Schilling: Show me the e-mail addresses

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 How many people are on City Council’s mailing list? Council knows, of course. Soon, Rob Schilling may, too.

Schilling, a former Republican Councilor and host of “The Schilling Show” on WINA Newsradio, recently sent a Freedom of Information Act (FOIA) request to the City of Charlottesville. In his request, Schilling asked for the complete list of contact names and e-mail addresses used by the city to distribute council agendas and meeting notices, typically hidden via e-mail’s “blind carbon copy” feature, and may have them soon.

He’s going to sit right down and write himself a letter: Rob Schilling will soon have the e-mail addresses from City Council’s mailing list.

“I have been troubled for a long time by the Charlottesville government claiming that it is an open and transparent government, and all of their lists coming out of Charlottesville City, Charlottesville City Schools and the Charlottesville Clerk’s office sent out to blind copy lists,” says Schilling. “And I am wondering what the secret is.”

Paige Barfield, clerk of City Council, explains that the main reason for that is privacy —to avoid risk of citizens’ e-mail accounts receiving spam and unsolicited mail. “When people sign up to receive our e-mails, to receive our agendas, we don’t say that it’s going to be public,” she tells C-VILLE. “Perhaps that’s something we are going to need to change going forward, if it’s something that is routinely provided to whoever wants to request it.” 

Schilling says he previously sent requests to Barfield without success. So, last week, Schilling says he “changed it into a FOIA.” Barfield says she received an informal request via e-mail on May 5, but it took time, because she “had to go through my legal department to make sure that we were complying with the FOIA requirements. 

“It requires us to notify the people who are on the distribution list that their e-mails are being made public, and gives them an opportunity to object if they don’t want their e-mail to be made public,” she said. Last week, Barfield sent a message to the distribution list to explain to recipients that e-mail addresses would be disclosed to Schilling unless she was notified by Thursday, May 20, at 4pm.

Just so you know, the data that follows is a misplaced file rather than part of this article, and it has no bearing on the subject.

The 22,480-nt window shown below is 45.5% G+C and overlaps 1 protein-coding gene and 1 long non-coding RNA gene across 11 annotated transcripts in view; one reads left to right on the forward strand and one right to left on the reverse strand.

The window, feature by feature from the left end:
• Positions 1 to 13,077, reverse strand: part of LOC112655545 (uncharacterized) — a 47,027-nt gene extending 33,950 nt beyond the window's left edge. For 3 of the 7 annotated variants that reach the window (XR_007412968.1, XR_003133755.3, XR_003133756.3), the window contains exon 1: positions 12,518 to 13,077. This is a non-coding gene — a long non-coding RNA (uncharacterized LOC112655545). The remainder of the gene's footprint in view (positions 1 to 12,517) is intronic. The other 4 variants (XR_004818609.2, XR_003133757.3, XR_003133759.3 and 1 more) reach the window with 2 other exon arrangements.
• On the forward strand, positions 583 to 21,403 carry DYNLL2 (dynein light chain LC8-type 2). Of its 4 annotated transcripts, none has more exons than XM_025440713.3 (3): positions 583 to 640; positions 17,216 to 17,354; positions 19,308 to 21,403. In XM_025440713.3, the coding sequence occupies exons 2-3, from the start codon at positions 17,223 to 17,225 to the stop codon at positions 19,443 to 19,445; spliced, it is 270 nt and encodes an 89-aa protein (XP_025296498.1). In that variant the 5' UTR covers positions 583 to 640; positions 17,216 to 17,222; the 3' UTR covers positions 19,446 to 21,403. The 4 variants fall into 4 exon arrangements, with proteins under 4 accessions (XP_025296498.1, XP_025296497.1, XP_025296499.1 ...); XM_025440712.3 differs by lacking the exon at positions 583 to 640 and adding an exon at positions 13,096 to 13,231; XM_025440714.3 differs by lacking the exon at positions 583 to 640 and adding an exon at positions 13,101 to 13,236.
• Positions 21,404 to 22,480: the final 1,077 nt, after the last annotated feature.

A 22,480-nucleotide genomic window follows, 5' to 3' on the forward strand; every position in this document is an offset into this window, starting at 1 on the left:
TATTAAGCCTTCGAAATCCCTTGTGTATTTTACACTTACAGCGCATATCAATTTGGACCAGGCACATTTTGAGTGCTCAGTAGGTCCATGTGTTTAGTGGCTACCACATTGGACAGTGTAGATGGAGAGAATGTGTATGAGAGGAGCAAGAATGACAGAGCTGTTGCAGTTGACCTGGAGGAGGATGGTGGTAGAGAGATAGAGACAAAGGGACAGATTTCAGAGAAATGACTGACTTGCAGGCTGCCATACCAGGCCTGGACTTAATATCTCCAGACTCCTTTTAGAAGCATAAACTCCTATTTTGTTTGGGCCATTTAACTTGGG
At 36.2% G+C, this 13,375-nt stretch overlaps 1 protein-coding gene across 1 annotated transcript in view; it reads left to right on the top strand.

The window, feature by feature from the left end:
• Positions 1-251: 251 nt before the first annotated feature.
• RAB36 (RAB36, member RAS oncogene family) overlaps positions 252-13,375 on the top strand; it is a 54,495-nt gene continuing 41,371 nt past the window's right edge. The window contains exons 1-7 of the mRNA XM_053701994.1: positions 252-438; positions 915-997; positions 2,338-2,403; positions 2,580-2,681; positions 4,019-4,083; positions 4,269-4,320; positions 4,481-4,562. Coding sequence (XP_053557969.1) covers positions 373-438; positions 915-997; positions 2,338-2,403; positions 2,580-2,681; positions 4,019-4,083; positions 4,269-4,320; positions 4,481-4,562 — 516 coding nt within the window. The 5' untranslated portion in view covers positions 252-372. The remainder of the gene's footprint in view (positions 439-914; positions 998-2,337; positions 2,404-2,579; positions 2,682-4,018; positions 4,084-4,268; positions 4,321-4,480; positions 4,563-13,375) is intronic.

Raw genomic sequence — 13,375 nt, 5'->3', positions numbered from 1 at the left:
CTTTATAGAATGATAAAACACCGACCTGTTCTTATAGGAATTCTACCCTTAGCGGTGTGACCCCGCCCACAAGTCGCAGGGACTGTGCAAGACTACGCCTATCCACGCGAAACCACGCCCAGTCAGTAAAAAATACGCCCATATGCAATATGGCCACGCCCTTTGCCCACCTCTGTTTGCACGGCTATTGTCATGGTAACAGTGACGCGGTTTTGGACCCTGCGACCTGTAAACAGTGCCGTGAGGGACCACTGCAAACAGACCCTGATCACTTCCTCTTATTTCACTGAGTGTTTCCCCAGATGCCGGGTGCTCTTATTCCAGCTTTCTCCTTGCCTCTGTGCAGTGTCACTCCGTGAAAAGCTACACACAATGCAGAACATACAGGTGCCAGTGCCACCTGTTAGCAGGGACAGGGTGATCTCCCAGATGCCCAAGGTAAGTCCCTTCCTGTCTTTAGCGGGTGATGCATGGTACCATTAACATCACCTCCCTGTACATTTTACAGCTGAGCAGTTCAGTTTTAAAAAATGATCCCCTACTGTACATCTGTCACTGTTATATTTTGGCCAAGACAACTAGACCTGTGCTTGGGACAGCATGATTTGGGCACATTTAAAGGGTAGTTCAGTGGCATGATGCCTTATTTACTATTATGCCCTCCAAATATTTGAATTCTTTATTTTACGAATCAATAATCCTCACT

Local web developer Waldo Jaquith, also a board member for the Virginia Coalition of Open Government, says that the situation raises questions of computer security and the intersection of law and morals. “For a decade now, the use of open carbon copy lists has been rightly seen as an area of significant exposure by computer security experts,” says Jaquith via e-mail. 

Regarding morality and legality, Jaquith mentions criticism received by The Roanoke Times after the paper published a list of state residents with concealed weapon permits.

“That was perfectly legal, but widely seen as completely inappropriate,” says Jaquith. “That’s because the purpose of open government laws is to expose the workings of government to individuals, not to expose individuals’ private information to other individuals simply because they interact with the government.”

Schilling maintains that he is not satisfied with the city’s policy.

“If you compare and contrast this to Albemarle County, [county spokesperson] Lee Catlin and [county schools spokesperson] Maury Brown always send out an open list,” he says. “I am very suspicious of a government that claims to be open and transparent and refuses to divulge the information.” 

Catlin says that, barring the county’s “A-mail” service (provided through a third-party server), Albemarle e-mails from her office have never obscured recipient addresses. “We have always felt that information is public information,” says Catlin. “And we have not really seen any reason to not let other people see who is sharing in that information.”

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